Data de entrada: 14 de mai. de 2022

Setool V0 915052 Rar




.rar arg -file ${SRCDIR}/cat01.rar ${SRCDIR}/cat02.rar ${SRCDIR}/cat03.rar... sh Of course, you can test the file with different values, or if you have a bunch of files to run the script on, you could do something like this: SRCDIR=`pwd` for i in $FILES do if [ -f "$i" ] then { $GIT checkout origin/$i } SRCDIR=`pwd` COMMAND="${SRCDIR}/scripts/ arg -file "$i" ${SRCDIR}/cat01.rar ${SRCDIR}/cat02.rar ${SRCDIR}/cat03.rar..." exec "$COMMAND" else echo "$i is not a file" fi done Hope it helps. update: It turns out that the command substitution is what is causing the issue. In the above, you are using the result of the git checkout operation (SRCDIR) within the command substitution. Normally this would work, however the action of git checkout is to cache the git repo in the current directory, so the git checkout action is actually creating a git repo at ${SRCDIR}. Therefore, when you do the subsequent command substitution, you are trying to operate on a directory that is not a valid directory. The fix is to use $(SRCDIR) in the command substitution, but that is what you asked for, so now we need to know why you are using command substitution (and not just using a command directly). $COMMAND is the command that was given to sh, not what it actually ran. The command that sh executes is: { $GIT checkout origin/$i } When the shell sees this, it treats this as a string to be passed to the command - Git checkout origin/file.rar. That is where you go wrong - The file $i will be substituted at that point (see Substitutions section of the Shell Programming Guide), and will be substituted with a directory called file. (Note that the dollar sign is not part of the string, but is part of the shell script itself.) Therefore the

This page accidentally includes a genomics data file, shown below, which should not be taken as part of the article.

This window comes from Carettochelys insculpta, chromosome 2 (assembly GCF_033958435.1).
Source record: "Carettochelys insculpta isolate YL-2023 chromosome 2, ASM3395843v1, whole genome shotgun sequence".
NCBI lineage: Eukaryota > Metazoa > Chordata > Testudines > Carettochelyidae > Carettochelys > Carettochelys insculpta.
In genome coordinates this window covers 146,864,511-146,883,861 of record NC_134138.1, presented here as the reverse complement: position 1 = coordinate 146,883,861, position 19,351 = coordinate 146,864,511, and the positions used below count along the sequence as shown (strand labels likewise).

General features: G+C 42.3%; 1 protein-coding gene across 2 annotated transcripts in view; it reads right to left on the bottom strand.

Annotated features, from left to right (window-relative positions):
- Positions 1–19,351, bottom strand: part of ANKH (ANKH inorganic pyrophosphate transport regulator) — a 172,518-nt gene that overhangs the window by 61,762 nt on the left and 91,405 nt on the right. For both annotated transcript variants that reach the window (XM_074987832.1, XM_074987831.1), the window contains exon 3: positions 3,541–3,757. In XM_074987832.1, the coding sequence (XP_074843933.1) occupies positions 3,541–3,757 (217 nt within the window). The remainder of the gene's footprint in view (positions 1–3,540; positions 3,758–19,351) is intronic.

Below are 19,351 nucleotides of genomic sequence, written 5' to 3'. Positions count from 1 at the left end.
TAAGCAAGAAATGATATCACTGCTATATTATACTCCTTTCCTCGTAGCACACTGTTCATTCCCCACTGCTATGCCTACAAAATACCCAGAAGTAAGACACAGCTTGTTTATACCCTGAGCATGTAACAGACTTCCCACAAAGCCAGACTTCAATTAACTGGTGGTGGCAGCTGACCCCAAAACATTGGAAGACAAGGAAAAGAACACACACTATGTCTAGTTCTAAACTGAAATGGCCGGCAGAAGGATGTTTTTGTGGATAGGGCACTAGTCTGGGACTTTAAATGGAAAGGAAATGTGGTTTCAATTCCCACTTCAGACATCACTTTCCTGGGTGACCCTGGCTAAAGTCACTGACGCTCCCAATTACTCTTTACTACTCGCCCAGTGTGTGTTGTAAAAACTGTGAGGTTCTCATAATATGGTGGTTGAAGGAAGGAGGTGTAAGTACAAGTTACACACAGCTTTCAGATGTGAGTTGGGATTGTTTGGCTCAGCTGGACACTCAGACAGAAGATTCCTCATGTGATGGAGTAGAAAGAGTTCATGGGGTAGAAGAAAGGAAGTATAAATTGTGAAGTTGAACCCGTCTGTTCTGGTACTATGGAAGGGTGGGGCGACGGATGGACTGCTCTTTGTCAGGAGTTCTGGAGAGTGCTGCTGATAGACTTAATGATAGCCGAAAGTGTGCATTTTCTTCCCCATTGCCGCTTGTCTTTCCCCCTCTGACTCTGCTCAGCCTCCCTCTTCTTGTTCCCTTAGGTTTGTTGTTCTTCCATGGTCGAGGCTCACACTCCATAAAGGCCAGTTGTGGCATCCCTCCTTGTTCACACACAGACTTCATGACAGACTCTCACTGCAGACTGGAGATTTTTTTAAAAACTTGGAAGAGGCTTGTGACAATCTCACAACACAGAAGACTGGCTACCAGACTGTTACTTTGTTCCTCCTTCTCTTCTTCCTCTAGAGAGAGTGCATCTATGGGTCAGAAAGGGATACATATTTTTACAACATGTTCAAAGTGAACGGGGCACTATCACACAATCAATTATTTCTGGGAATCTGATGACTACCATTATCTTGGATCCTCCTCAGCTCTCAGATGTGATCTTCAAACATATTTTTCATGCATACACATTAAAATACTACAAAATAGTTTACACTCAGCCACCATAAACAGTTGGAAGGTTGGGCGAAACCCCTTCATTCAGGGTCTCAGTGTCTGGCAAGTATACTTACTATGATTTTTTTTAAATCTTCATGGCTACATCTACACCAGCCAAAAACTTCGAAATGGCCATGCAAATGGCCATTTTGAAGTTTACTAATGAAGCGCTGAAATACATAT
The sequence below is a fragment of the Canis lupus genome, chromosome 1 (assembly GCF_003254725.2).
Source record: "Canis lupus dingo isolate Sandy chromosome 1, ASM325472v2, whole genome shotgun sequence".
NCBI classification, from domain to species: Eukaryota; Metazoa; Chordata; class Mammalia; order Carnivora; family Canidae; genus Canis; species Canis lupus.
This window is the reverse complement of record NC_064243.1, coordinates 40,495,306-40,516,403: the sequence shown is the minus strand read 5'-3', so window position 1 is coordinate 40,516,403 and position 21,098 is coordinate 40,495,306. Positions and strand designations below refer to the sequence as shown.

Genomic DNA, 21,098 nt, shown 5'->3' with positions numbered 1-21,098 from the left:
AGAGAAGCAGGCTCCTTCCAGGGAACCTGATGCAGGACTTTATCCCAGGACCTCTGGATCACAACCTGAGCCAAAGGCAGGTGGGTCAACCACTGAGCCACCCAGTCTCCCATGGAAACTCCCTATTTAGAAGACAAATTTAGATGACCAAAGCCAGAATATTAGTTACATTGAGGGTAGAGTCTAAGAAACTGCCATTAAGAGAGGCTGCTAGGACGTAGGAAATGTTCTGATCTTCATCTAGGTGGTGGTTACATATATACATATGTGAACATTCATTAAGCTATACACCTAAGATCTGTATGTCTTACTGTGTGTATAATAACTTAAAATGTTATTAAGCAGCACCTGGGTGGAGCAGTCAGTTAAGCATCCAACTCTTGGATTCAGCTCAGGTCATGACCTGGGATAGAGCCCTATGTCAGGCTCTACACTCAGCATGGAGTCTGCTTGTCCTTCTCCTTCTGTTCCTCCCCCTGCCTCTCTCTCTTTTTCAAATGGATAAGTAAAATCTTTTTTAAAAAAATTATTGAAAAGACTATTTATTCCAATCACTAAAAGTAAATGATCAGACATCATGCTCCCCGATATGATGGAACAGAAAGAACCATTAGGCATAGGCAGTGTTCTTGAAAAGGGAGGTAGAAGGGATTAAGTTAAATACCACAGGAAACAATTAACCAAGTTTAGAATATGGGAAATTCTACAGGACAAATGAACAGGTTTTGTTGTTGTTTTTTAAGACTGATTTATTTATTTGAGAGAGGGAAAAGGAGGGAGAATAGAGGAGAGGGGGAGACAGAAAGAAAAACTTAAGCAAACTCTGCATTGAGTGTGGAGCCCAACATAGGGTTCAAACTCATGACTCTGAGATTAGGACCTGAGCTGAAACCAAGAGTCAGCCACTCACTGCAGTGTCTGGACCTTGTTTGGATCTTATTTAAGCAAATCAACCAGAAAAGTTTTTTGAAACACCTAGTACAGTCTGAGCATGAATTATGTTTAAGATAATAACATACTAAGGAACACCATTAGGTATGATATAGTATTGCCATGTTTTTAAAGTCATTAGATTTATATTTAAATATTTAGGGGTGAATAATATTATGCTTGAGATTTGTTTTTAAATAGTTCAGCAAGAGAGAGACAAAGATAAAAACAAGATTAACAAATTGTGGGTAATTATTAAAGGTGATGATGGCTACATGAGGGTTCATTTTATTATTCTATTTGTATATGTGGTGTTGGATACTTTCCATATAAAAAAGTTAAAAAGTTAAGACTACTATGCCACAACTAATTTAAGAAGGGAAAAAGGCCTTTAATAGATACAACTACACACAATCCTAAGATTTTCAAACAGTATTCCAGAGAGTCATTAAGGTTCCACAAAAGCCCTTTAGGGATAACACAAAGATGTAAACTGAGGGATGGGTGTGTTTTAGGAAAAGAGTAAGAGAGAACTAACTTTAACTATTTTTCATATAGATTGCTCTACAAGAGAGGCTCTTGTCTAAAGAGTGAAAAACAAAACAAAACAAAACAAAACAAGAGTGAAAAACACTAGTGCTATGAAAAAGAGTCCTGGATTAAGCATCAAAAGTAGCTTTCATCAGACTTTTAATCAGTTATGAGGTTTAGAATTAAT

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Setool V0 915052 Rar
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